Burning Bush

TIFF ended today. I finished the festival with Agnieszka Holland’s HBO Europe series “Burning Bush”. A 4 hour marathon, worth every minute.

It depicts the events following the Russian invasion of Czechoslovakia in 1968. Student protests were taking place throughout Europe in 1968, but in Czechoslovakia and Poland they were directed against the heavy-handed Russian style communist rule. Czechoslovakia was undergoing a period of liberalization and the Soviet Union was watching.

In January 1969, Jan Palach, a young university student, self-immolated, as a form of protest against the Russian occupation and to reinvigorate the public resistance to the communist regime. “Burning Bush” shows what happened after this shocking act.

For anyone who lived or left Eastern Europe around that time, “Burning Bush” is an uncanny and deeply moving record of how life was then. Real life figures like the idealistic lawyer, Dagmar Buresova, Palach’s mother and brother, are drawn with great understanding and empathy. Their determination to adhere to truth came at a great personal cost.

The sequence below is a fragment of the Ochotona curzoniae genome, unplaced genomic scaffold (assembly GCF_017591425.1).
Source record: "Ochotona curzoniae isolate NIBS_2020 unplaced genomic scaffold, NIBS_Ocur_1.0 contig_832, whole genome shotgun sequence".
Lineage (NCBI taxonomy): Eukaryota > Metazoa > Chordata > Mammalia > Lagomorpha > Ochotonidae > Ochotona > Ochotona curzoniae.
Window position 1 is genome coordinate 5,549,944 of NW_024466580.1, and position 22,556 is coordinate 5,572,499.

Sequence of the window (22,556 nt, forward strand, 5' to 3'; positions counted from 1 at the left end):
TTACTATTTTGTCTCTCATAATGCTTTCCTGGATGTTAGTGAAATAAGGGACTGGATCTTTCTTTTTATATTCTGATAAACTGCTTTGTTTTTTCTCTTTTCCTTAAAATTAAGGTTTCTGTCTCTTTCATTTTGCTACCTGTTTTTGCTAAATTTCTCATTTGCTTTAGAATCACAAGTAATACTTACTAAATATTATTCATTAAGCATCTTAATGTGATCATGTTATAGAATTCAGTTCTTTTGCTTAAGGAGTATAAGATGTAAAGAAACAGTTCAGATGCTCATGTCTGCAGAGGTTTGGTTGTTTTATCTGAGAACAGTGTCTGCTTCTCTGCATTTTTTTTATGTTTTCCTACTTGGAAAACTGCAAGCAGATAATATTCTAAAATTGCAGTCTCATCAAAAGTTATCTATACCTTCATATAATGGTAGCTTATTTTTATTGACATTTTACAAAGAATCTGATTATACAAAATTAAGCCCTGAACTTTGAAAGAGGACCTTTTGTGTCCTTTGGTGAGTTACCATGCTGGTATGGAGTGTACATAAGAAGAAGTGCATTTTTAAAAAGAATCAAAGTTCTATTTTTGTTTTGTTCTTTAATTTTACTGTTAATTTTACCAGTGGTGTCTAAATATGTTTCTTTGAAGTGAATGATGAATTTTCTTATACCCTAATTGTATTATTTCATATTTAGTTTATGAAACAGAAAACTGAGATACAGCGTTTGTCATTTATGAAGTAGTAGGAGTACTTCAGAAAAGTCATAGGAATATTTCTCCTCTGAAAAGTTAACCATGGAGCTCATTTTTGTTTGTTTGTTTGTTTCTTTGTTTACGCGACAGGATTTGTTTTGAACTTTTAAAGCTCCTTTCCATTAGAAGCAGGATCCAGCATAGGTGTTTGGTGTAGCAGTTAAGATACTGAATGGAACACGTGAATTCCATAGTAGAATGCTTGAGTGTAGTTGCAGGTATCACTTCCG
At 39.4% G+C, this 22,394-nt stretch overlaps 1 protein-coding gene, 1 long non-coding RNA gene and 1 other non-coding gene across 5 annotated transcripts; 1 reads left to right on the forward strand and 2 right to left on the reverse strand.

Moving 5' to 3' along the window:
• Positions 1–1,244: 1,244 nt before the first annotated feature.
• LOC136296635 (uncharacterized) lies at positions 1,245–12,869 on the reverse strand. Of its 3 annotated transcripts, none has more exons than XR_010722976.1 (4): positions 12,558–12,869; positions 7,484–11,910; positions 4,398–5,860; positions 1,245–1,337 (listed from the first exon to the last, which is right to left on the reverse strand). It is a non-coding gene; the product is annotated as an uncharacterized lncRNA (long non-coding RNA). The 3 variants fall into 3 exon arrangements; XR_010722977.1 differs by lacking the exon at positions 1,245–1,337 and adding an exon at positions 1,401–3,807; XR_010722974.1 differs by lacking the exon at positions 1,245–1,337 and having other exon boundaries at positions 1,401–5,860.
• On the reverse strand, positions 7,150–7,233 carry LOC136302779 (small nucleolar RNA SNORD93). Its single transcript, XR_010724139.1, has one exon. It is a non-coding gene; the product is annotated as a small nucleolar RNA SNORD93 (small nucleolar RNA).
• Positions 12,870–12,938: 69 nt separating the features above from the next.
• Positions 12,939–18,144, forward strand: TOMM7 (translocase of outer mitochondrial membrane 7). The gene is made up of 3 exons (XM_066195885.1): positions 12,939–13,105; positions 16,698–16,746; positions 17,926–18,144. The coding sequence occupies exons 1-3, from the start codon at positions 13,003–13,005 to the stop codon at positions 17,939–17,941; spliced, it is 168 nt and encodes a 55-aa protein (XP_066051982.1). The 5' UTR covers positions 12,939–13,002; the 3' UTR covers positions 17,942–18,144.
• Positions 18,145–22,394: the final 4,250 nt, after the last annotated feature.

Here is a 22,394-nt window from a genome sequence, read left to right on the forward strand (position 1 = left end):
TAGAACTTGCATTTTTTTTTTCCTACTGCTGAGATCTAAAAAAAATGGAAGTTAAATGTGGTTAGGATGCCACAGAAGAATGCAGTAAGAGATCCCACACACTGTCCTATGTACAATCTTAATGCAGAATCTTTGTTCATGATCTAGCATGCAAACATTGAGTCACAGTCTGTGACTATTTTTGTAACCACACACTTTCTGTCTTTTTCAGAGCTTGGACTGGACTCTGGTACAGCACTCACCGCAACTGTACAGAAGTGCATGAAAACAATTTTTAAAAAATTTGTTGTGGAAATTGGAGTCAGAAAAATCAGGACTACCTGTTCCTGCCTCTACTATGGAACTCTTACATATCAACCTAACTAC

The twisted ways of getting people to betray colleagues and friends are also accurately reproduced. The KGB trick was to find a blind spot in an otherwise honorable person – through their attachment to their child or spouse – and use that blind spot to control the person. There is a beautiful scene of the escape of a worn-out policeman, a decent man in an indecent situation. No longer able to stomach participation in the corrupt regime, he goes on a “vacation” with his family to Austria, never to return.

Holland’s series combines a kind of documentary approach with skilled storytelling. One can feel excitement and danger of resistance, and the oppressive nature of daily life under communism.

Like Pawel Pawlikowski’s “Ida”, “Burning Bush” doesn’t have universal appeal. It’s incredibly powerful if you can relate to or know the historical events that took place in 1968-1969.

We were leaving the old country in August 1968, going by train to Vienna. On the way, we saw tanks in the countryside. We were in Vienna, when the landlady in the B & B we were staying at, knocked on our door one morning and brought in the newspaper, pointing to the headline that Russian tanks were in Czechoslovakia.

That was 45 years ago. It was the beginning of the end of communism.


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